Hurricane Katrina: A Decade Later

Church is most recognizable reminder of Hurricane Katrina’s legacy in Central Texas
Jay Janner

Church is most recognizable reminder of storm’s legacy in Central Texas

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The pastor had finished preaching. A few people lingered in the sanctuary, preparing to shut off the lights. And outside, far from any big city lights, the countryside was swallowed up in a darkness that gave the stars a backdrop against which to shine.

“I would say it’s the darkness,” said Julie Tumblin, musing on the biggest difference between her former life in New Orleans and her life in this Hill Country community. “It’s still a little strange, even after all this time. Even though this is home.”

Tumblin is an assistant minister in a church that is preparing to mark the 10-year anniversary of its exodus from a rough part of New Orleans.

Statesman In-Depth

Texas has mixed record on environmental cases against EPA

Texas Attorney General Ken Paxton is accusing the Obama administration of an illegal, green-cloaked plot to “to take over America’s electrical grid” through its newest proposals to cut greenhouse gas emissions.

If the White House doesn’t back off, he says, he’ll sue.

But an American-Statesman review of Texas’ challenges to 23 Environmental Protection Agency proposals since Obama took office shows a gulf between the self-confident rhetoric from Texas officials and the final word from judges who set the limits on the federal agency’s power.


Statesman In-Depth: Public Integrity Unit

Another high-profile loss for Public Integrity Unit
Deborah Cannon

Another high-profile loss for Public Integrity Unit

Fresh from being treated like a political piñata during this year’s legislative session, Travis County’s Public Integrity Unit lost a high-profile criminal case last week — a not guilty verdict for Jerry Cobbs, accused of using deception to help ensure an $11 million state cancer research grant for a Dallas biotech firm — adding to a string of politically charged legal defeats.


Central Health

Health officials want to redefine who can get low-cost health care

Health officials want to redefine who can get low-cost health care

For the first time since its creation in 2004, the taxing authority that oversees health care for needy Travis County residents is trying to fundamentally change who would be eligible for free or low-cost services.

In redesigning the health care system for uninsured and underinsured county residents, Central Health officials are discussing how to categorize patients based on medical need, while potentially raising the income threshold for services.

Statesman In-Depth

New crimes, new priorities as laws take effect
Jay Janner

New crimes, new priorities as laws take effect

Beginning Tuesday, when most of the laws passed this year by the Legislature take effect, students can no longer be jailed for skipping school, posting “revenge porn” online will be illegal, and flying drones in the wrong place could land you in jail.

The 678 new laws also will create a special legal process for corrupt politicians, hide the names of pharmacies that provide Texas with its execution drugs and require law officers to take a class on how to avoid shooting dogs.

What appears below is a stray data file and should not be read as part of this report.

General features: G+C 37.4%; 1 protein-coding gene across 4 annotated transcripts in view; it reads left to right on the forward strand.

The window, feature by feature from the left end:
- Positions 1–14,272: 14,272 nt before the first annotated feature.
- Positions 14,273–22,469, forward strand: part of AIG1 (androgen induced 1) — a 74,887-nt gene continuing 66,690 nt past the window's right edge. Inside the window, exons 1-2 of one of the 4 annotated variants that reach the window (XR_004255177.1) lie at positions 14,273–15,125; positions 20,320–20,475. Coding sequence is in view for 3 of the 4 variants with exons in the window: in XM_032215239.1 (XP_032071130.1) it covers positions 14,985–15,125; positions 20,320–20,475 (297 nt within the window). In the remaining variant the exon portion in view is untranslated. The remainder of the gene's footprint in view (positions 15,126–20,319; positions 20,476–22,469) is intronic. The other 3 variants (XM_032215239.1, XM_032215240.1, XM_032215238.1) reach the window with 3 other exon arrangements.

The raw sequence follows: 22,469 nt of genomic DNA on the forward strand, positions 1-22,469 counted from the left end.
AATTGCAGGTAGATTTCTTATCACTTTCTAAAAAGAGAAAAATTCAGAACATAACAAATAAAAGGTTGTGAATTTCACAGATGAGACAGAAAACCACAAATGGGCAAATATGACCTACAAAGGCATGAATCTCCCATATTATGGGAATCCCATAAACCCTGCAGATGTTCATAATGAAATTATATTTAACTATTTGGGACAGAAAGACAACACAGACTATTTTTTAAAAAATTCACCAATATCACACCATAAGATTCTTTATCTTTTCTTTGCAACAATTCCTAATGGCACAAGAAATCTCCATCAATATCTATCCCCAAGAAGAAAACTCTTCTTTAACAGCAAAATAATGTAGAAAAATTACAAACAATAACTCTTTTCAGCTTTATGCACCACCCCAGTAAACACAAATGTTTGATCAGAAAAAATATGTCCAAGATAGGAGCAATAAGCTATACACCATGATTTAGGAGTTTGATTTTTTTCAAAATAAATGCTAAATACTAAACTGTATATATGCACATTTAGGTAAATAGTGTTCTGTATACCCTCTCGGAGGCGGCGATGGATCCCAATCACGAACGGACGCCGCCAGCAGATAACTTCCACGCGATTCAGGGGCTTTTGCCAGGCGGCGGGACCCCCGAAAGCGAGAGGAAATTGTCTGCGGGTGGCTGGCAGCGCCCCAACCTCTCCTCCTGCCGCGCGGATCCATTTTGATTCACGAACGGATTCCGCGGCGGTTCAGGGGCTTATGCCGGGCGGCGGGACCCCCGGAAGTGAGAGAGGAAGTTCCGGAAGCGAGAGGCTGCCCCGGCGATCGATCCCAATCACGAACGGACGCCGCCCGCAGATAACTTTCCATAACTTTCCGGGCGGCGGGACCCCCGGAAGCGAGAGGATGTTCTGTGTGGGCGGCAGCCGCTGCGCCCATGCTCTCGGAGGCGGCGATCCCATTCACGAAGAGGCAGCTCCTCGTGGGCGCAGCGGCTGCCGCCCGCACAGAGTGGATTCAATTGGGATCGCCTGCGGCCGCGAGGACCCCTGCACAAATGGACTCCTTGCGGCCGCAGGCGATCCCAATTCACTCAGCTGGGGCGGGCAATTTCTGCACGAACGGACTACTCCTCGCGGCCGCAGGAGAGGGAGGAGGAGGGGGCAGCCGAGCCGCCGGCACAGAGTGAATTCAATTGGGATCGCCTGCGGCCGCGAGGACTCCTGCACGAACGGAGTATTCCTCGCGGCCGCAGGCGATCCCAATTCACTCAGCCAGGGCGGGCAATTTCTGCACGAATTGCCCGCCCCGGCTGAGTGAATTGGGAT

Hays County Water

What’s next in battle over water rights in Hays County?
Linda Scott

What’s next in battle over water rights in Hays County?

In February, Hays County Commissioner Will Conley took the microphone at a town hall meeting in Wimberley, looked at the men sitting in the front row and gave voice to what many of the 600 residents packing the room were thinking about them: “We don’t want you here! We want you to leave Hays County!”

This month, Conley again found himself at the Wimberley Community Center talking about Houston-based company Electro Purification’s controversial water project in central Hays County.

Texas Attorney General

Ken Paxton’s defense of faith as a guiding principle

Until overshadowed by charges of felony securities fraud, Ken Paxton’s tenure as state attorney general was defined by his passionate defense of religion, particularly on issues important to his fellow conservative Christians.

If there has been a defining principle, a Paxton Doctrine, established in his first 7½ months in office, it was forged on same-sex marriage, contraceptives under “Obamacare,” Houston’s anti-discrimination ordinance and other legal controversies where Paxton rallied the power of his office to protect religious beliefs he says are under assault in America.

Statesman Investigates

Blacks stopped by DPS in Waller more likely to be cited than whites
Department Of Public Safety

Blacks stopped by DPS in Waller County more likely to be cited than whites

White drivers in Waller County, home to an unfolding national discussion on the charged relationship between police and African-Americans, are slightly more likely than minority motorists to receive a warning — rather than a citation or arrest — after being stopped by Department of Public Safety troopers, according to an American-Statesman analysis of five years of traffic stop data.

Austin City Council

Council Member Don Zimmerman courts controversy with blunt approach
Jay Janner

Zimmerman courts controversy with blunt approach

In the span of three months, Austin City Council Member Don Zimmerman ignited a social media firestorm over his comments on gay marriage, sued the city over its campaign finance rules and attempted to nominate an activist to a police oversight committee who is so at odds with Austin police that he has repeatedly been arrested for filming them.

» Interactive timeline: Zimmerman's political career | The Don Zimmerman of the 1990s


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